A discussion about restating the role of engineering graduates as leaders and world changers is an important and timely one. STEM disciplines, particularly engineering, have benefited from labour market surveys that identify the need for qualified technologists and engineers.
This employability has lead to a perilous argument, which is unfortunately not inconsistent with the views of many academics.
Regrettably, as a consequence, engineering is not viewed by some influential individuals as a rigorous and thoughtful discipline. Rather, it is considered to be an enhanced employability program, which requires hard work and is simply embedded within a university.
McMaster Engineering refutes this viewpoint. We bring nous and skills.
In other words, we provide opportunities for students and scholars to examine, understand, communicate and act to improve our world. We address the great challenges that face our society and produce solutions that combine social responsibility with technological advances.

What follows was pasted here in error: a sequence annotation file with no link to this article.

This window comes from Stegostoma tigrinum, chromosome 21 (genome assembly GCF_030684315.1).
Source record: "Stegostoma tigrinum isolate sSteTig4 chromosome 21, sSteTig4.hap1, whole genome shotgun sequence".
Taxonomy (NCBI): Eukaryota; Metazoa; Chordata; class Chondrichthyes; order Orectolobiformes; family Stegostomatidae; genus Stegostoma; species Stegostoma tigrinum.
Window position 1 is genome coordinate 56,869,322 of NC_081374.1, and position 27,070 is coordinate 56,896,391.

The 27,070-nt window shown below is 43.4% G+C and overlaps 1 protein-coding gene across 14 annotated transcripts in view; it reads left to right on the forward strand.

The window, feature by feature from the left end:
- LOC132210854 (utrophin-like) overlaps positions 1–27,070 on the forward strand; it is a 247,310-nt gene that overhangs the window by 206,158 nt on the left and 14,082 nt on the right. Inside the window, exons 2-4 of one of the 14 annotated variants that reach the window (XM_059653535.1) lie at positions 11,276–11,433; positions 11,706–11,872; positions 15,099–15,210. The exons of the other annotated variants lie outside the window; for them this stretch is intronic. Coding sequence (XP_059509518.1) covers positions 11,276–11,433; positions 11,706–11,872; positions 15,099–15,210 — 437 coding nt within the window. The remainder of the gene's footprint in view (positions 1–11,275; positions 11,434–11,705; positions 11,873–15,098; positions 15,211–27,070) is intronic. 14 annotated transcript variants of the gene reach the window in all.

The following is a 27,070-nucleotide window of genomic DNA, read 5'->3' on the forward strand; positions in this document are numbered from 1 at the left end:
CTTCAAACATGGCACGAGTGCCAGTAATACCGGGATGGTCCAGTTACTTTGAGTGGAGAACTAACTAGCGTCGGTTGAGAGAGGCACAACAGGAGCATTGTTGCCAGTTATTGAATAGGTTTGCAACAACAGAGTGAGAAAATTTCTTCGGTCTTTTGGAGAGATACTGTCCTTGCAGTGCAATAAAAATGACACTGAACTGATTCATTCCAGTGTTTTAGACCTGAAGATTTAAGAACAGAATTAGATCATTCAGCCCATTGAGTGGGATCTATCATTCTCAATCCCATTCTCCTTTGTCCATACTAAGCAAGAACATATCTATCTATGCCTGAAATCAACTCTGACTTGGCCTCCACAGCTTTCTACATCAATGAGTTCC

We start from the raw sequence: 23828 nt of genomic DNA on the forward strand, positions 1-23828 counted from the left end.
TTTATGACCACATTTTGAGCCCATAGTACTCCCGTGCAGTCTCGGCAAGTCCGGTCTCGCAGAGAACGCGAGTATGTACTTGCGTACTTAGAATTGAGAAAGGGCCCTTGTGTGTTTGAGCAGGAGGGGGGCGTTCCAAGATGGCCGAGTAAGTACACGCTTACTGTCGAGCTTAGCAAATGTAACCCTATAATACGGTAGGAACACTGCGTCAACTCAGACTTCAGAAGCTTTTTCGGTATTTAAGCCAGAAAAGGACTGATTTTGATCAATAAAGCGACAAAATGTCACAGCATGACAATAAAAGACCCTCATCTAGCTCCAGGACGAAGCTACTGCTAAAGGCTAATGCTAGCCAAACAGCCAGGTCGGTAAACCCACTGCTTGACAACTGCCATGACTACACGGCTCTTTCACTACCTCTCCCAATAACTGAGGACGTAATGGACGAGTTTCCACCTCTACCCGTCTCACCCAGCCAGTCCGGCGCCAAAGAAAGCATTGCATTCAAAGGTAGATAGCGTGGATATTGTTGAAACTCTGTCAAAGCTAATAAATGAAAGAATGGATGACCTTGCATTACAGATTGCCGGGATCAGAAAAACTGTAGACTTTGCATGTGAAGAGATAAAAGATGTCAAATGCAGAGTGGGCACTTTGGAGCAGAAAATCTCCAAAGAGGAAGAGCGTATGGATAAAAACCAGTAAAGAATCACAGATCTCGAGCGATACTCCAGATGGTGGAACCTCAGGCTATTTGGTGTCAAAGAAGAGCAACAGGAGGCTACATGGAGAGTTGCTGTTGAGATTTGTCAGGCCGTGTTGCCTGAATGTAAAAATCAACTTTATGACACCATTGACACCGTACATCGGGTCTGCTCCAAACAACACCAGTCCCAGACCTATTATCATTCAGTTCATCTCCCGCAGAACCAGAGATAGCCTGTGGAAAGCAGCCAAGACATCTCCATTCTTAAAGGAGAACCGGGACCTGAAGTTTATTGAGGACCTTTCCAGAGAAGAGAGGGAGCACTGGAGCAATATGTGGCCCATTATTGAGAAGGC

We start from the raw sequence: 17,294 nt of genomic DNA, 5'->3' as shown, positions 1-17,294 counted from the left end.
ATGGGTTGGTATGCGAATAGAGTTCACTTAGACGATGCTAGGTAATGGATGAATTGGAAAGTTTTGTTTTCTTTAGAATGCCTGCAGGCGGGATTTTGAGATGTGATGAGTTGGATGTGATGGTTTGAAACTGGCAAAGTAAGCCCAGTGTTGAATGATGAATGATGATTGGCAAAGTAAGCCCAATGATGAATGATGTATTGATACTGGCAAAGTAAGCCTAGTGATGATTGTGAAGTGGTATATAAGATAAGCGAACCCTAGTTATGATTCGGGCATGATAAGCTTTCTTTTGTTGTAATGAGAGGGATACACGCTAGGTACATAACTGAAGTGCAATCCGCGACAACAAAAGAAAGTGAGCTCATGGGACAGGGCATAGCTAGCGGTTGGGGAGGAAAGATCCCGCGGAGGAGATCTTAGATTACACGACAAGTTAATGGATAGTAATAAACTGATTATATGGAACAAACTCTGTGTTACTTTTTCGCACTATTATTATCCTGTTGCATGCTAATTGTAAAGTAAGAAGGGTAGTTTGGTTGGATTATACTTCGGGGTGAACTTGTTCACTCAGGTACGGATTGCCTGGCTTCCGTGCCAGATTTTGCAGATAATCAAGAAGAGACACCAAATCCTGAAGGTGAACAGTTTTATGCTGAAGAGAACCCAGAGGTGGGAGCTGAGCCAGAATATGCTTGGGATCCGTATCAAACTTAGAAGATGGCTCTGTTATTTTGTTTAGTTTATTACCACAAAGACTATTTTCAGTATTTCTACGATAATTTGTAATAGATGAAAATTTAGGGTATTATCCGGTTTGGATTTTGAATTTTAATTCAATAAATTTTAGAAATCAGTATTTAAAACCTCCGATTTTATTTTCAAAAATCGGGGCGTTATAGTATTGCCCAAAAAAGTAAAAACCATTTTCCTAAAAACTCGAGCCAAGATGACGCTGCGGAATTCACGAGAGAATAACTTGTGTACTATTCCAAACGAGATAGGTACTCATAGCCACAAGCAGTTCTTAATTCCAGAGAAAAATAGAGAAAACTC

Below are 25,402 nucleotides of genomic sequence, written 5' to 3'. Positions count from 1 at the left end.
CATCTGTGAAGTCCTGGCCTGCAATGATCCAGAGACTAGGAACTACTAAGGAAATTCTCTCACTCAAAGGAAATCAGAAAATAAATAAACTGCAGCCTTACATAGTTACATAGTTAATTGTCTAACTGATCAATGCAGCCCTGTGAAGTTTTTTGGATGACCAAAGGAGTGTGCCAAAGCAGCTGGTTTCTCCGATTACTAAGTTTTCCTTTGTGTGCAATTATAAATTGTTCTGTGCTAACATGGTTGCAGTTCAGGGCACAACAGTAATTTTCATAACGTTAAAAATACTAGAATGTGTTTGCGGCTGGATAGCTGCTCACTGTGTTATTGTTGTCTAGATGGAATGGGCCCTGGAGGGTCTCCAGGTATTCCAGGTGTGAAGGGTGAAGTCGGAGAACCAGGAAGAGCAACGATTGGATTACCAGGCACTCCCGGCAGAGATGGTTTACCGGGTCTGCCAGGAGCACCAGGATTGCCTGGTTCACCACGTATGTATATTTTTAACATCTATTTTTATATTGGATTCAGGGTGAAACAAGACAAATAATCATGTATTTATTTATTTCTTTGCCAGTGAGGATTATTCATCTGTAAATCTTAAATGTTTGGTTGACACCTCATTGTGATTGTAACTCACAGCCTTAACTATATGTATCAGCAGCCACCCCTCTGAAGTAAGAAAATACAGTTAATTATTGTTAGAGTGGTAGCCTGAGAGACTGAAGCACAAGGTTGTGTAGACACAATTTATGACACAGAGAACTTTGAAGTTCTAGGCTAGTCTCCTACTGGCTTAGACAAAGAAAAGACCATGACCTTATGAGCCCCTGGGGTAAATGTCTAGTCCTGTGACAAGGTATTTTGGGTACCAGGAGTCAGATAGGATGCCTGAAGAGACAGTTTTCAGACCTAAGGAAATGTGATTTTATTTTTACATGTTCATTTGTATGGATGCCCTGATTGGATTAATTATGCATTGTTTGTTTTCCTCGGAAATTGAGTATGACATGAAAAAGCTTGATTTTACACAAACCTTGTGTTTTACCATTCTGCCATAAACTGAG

While we are fortunate that engineers are employable during these difficult times for the global economy, our graduates are also thinkers, change agents and leaders. Engineering degree programs are well suited to educate exceptional students and facilitate their progress towards remarkable career paths.
Our view is consistent with the emphasis that we place on both experiential and problem based learning and on open inquiry, as well as on teaching and learning within a research intensive environment.
Besides, for some, an attitude that denigrates the learning in engineering arises from a classist perspective, reflecting a bias against those who require and seek opportunity. Three different studies, two conducted in the U.S. and one based on U.K. data, show that individuals from lower-income households tend to choose “useful” studies. Engineering is such a useful discipline.
McMaster Engineering will continue to develop new degree pathways that are topical. Our Faculty will continue to expand the reach of experiential learning, problem based learning and open inquiry into the undergraduate and graduate curricula.
We talk the talk and walk the walk.